To reduce the sense of aloneness for those who are self-quarantined or self-isolating in their homes, a daily telephone call will be held at noon. The church has also offered shopping or errand-running for those who need it most. Monday through Friday, from 9 am to 2 pm, folks can call the church at 508-693-0332, and request help. Parishioners who are in the high-risk category can also arrange for a pastoral visit if they are feeling alone or helpless. 

The First Congregational Church of West Tisbury is also actively involved in supporting the Island community. According to the Rev. Cathlin Baker, folks can contact the care team at 508-693-2842 if they are concerned about someone who might be isolated.

The church is in correspondence with the Island Grown Initiative team, talking about ways to utilize its food equity network and strategize around food and susceptible populations, such as low-income residents and older people. “We are particularly interested in getting good lists of names and contact information to see what people need,” Baker said, “asking people what they need and accordingly putting systems in place to support those needs.”

Baker said she plans on holding virtual church and office hours, most likely using Zoom or Facebook Live, to make sure that people can still worship and ask questions during this trying time. “All the Island clergy members are comparing notes on how to deal with this,” Baker said.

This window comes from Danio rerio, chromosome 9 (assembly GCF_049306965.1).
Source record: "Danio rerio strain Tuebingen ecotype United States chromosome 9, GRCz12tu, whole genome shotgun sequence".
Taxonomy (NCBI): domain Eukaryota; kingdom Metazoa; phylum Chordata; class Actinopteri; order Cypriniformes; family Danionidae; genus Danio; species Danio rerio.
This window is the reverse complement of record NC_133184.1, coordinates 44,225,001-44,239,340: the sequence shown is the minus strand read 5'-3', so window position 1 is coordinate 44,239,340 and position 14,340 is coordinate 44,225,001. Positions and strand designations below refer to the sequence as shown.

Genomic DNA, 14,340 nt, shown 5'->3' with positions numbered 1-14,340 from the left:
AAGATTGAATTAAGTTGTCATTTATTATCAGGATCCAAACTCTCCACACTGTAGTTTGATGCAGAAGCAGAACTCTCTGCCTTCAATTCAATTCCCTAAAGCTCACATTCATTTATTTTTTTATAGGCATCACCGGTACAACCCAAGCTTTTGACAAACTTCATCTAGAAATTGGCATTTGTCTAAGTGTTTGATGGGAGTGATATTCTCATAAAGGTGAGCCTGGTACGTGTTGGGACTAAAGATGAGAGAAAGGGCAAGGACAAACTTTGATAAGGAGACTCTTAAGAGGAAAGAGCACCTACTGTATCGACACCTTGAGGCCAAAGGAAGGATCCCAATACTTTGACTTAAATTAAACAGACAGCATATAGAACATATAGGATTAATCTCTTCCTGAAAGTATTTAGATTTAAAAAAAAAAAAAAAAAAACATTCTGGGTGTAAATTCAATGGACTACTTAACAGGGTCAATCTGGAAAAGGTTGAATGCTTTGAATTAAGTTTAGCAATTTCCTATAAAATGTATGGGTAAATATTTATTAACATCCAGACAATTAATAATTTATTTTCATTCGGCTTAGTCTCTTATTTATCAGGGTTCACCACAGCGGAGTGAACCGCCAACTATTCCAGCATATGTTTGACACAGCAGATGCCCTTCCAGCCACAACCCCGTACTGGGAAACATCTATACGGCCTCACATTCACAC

And for the Island community, Baker has a message of hope: “You aren’t alone in this; we are in this together, and will be stronger that way.”

The church will be looking at ways to continue hosting its community suppers by offering takeaway meals, or making doorstep deliveries. 

Churches and other organizations aren’t the only ones looking to help. Marc Doyle posted on Islanders Talk offering his support to anyone who can’t leave home to go shopping and is being told to stay inside to avoid being infected. “My buddy off-Island was doing the same thing, trying to help people who are elderly or disabled get enough food to eat,” Doyle told The Times. 

Doyle is relatively new to the Island, and is a police officer in Oak Bluffs.

He said just by hearing from friends and family, and by watching the news, he could tell that panic was beginning to spread across the Island. “I see it all over the place on the Island. People are really freaked out, and I am just trying to help people and provide them peace of mind,” Doyle said. He said he is going to reach out to the Island Council on Aging to hopefully create a more structured approach to food delivery and other errands. 

As other Island schools prepare to provide lunches to students in need, the Charter School was handing out bagged meals Monday. The bags were filled with lunch for the day, and also included breakfast and lunch for the following day. “As a chef, I feel happy to be able to provide food for people,” said Charter School kitchen manager Betsy Carnie. “These are trying times, and I want to do whatever I can to alleviate people’s anxieties.”